Author’s Note: Originally, I wanted this series to focus exclusively on Sean as it’s sole protagonist. Sean Waking was based on the legend of “Sun Wukong”, also known as The Monkey King. I thought it’d be cool to base a character off an old Chinese novel that I really dug.

While developing the story, I thought of other characters that would fit the team and thought I’d introduce them in side-stories before bringing them into the main cast. That way, each hero gets to be a protagonist of their own series before joining together. Reggie Thompson is one such character.

Reggie was inspired by the lead singer of Matchbox Twenty, Rob Thomas. The inspiration hit me in the lyrics of his Real World song, which went “I wonder what it’s like to be a superhero.” I liked the idea of some regular dude becoming a superhero, so I came up with this troubled outcast hero who manages to be both a hero and a menace at the same time.

Chapter 2: The God’s A Monster Part 1

At the same this was happening, a very different story was unfolding elsewhere. Several miles away from Dyna-Charge city laid the small town of “Ultra-Drive”. The town of Ultra-Drive was home to only a few superheroes and a near endless amount of supervillains. The reason for there being so few superheroes in town is that being a superhero in this neck-of-the-woods place wasn’t as profitable as it was in Dyna-Charge. The STRB had no standing in the town and there were no superhero-based organizations present in the city at all.

As such, more people turned towards villainy as that proved to be far more beneficial to one’s self. As such, the city was flooded with wannabe villains who wanted to drain the town’s plentiful economy and use the finances to move out of it. Despite repeated supervillain attacks, the town was surprisingly prosperous and had seemingly limitless funding. No one knew how the town kept getting as much funding as it did, making it a grand mystery in this quiet town.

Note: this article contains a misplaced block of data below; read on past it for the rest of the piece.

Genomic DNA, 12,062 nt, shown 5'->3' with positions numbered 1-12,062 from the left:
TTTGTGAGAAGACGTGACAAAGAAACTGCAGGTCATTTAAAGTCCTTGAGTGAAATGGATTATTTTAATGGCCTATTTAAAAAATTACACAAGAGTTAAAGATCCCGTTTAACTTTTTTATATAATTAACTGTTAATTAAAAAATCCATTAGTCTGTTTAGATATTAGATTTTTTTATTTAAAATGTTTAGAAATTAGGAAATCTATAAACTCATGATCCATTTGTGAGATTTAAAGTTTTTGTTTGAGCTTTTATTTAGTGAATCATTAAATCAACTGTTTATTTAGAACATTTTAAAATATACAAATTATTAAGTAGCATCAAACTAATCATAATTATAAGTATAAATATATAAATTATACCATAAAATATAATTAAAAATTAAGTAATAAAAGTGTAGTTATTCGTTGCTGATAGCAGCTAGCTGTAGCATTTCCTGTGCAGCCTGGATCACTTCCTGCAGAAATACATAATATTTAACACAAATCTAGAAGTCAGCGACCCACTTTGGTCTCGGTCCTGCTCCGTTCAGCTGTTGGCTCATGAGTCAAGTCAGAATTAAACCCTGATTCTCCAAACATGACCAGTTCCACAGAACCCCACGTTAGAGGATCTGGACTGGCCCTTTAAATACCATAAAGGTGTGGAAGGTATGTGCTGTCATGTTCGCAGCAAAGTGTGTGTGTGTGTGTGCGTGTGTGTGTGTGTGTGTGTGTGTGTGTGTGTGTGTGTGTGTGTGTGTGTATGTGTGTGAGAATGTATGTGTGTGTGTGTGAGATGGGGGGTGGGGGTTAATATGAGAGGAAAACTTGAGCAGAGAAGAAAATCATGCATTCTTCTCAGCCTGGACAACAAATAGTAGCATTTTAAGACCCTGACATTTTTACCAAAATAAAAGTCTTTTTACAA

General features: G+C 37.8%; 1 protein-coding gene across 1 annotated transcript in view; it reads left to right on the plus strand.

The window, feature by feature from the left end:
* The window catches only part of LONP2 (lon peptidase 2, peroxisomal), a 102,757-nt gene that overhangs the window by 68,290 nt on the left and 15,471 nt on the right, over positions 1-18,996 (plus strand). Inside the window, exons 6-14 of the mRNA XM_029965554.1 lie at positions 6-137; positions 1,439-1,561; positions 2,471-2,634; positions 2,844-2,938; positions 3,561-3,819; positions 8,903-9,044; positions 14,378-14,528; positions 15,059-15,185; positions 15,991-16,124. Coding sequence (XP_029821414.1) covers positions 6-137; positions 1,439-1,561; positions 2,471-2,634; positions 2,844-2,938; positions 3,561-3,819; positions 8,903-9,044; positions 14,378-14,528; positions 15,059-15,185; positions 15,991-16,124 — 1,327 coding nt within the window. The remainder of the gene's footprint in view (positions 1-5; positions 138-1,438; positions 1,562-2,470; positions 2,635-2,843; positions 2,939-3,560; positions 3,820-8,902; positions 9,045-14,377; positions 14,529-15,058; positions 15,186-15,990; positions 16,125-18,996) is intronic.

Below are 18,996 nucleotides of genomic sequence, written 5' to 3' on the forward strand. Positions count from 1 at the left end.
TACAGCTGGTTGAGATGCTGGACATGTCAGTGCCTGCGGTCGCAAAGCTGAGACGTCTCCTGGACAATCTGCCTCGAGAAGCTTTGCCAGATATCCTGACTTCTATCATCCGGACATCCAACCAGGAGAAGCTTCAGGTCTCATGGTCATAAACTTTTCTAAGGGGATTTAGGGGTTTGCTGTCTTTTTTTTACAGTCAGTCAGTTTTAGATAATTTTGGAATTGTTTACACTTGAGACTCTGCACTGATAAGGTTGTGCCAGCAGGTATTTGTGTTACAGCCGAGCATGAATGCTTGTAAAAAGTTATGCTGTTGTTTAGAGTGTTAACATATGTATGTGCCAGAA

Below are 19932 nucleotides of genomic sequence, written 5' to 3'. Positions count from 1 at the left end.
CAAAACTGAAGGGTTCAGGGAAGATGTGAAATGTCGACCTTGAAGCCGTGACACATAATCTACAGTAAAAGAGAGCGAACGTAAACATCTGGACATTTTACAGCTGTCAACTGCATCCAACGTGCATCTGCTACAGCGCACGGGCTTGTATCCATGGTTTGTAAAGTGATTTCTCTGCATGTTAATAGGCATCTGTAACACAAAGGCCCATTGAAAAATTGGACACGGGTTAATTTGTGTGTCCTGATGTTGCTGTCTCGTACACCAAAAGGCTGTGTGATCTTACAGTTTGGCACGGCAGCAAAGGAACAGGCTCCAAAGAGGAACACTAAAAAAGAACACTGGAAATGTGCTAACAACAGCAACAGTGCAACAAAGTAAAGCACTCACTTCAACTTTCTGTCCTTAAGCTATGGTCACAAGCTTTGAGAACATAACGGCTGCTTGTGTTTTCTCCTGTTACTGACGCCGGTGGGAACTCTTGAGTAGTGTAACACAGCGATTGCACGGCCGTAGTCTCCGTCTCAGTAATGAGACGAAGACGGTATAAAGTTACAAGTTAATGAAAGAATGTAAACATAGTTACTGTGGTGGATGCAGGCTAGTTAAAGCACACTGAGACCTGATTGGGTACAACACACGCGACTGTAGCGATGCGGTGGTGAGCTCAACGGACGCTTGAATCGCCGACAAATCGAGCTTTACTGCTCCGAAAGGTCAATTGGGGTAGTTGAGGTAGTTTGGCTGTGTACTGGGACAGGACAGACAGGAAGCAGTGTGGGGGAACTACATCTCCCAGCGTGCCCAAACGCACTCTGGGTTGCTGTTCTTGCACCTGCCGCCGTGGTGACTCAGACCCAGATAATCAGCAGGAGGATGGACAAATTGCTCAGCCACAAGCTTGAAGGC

Still, one may wonder why only a small group of heroes is able to hold back the overwhelming forces of evil in such a small town. The real reason for this is due to one man, Reggie Thompson. Reggie was a seemingly normal guy at first glance. He wore a blue shirt and pair of blue jeans, which was his outfit of choice. His hair was blonde and somewhat messy, due to him never bothering to style it.

He also wore a pair of black runners that had seen much better days. While Reggie did seem normal on the outset, he was far from being your typical guy. Reggie had superhuman abilities that were at godlike levels. He had super strength that could allow him to lift mountains, super-speed that allowed him to outrun bullet trains, and a level of invulnerability that bordered on the absurd.

It was due to these godlike abilities that Reggie was an outcast. Due to an incident 20 years that ended with Reggie losing control of his powers and leveling part of the town, everybody quickly lost trust in him. He became an outcast, despite eventually gaining control of his immense powers.

Nobody would talk to him or look him in the eye. Instead, people would just run away whenever they spotted him! He was an outcast, but he didn’t mind too much. In fact, he found that his status as a “harbinger of destruction” meant that he could go anywhere and do whatever he wanted! Nobody had the guts to tell him he couldn’t do something and he certainly had the power to back that sentiment up.

Today was just another one of those days where he was allowed to do whatever he wanted! It was a sunny day outside while Reggie was strutting around town. People saw the 6 foot tall bringer of destruction walking around and quickly moved out of his way, fearing that he would obliterate them if they they looked at him wrong.

He made his way over to a nearby bowling alley and opened the glass door to the building. He strutted inside the building and everyone inside it immediately took notice of him. People stopped dead in their tracks and looked right at him as a dead silence gripped the building.

“Sup, everybody?” Reggie asked in a very nonchalant tone. The people around him ignored his greeting and panicked at the very sight of him. They ran around screaming and freaking out. They quickly ran past Reggie and piled out of the building, fearing for their lives as they did so.

Reggie simply shrugged his shoulders and walked over to the corner of the bowling alley. After everyone had vacated from the premises, Reggie decided to enjoy himself. He made his way over to a vending machine near the farthest bowling lane and pulled a small coin from his pocket. Sliding the coin into the vending machine’s slot, Reggie quickly punched in the number for his desired item.